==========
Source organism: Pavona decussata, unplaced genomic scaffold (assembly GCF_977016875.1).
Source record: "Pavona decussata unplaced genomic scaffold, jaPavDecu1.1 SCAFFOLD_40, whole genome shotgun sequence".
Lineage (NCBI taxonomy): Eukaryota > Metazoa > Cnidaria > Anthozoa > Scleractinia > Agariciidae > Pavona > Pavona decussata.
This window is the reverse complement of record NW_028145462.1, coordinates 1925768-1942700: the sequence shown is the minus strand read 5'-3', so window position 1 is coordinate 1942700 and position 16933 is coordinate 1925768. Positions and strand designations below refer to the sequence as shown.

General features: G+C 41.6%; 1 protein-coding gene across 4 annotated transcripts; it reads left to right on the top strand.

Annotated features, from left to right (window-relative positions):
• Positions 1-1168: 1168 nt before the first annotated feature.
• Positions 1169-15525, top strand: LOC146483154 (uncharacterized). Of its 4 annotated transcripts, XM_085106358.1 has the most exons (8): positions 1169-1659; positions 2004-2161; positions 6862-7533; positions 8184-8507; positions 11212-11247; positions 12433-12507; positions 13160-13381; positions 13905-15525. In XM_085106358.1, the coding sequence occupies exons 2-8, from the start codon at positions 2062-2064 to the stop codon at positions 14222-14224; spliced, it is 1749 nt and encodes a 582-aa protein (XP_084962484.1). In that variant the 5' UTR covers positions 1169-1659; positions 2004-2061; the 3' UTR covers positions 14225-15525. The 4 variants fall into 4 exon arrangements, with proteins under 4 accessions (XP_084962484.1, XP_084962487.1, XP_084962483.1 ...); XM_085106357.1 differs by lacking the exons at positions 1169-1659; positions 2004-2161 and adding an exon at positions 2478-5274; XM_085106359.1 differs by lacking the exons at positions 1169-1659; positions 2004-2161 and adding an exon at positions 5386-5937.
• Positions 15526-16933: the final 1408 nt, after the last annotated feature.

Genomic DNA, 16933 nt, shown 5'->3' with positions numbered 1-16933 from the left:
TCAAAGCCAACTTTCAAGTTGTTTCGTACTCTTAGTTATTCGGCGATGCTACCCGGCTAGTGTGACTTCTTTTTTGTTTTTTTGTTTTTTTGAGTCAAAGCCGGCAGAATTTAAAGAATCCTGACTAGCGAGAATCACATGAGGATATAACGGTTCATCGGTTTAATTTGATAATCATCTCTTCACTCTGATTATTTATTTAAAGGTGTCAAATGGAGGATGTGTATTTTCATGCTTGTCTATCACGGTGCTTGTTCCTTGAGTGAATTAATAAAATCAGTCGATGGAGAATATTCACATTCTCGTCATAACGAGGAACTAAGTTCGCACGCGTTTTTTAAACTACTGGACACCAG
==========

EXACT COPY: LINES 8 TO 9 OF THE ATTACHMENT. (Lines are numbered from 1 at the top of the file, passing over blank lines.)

• Positions 1169-15525, top strand: LOC146483154 (uncharacterized). Of its 4 annotated transcripts, XM_085106358.1 has the most exons (8): positions 1169-1659; positions 2004-2161; positions 6862-7533; positions 8184-8507; positions 11212-11247; positions 12433-12507; positions 13160-13381; positions 13905-15525. In XM_085106358.1, the coding sequence occupies exons 2-8, from the start codon at positions 2062-2064 to the stop codon at positions 14222-14224; spliced, it is 1749 nt and encodes a 582-aa protein (XP_084962484.1). In that variant the 5' UTR covers positions 1169-1659; positions 2004-2061; the 3' UTR covers positions 14225-15525. The 4 variants fall into 4 exon arrangements, with proteins under 4 accessions (XP_084962484.1, XP_084962487.1, XP_084962483.1 ...); XM_085106357.1 differs by lacking the exons at positions 1169-1659; positions 2004-2161 and adding an exon at positions 2478-5274; XM_085106359.1 differs by lacking the exons at positions 1169-1659; positions 2004-2161 and adding an exon at positions 5386-5937.
• Positions 15526-16933: the final 1408 nt, after the last annotated feature.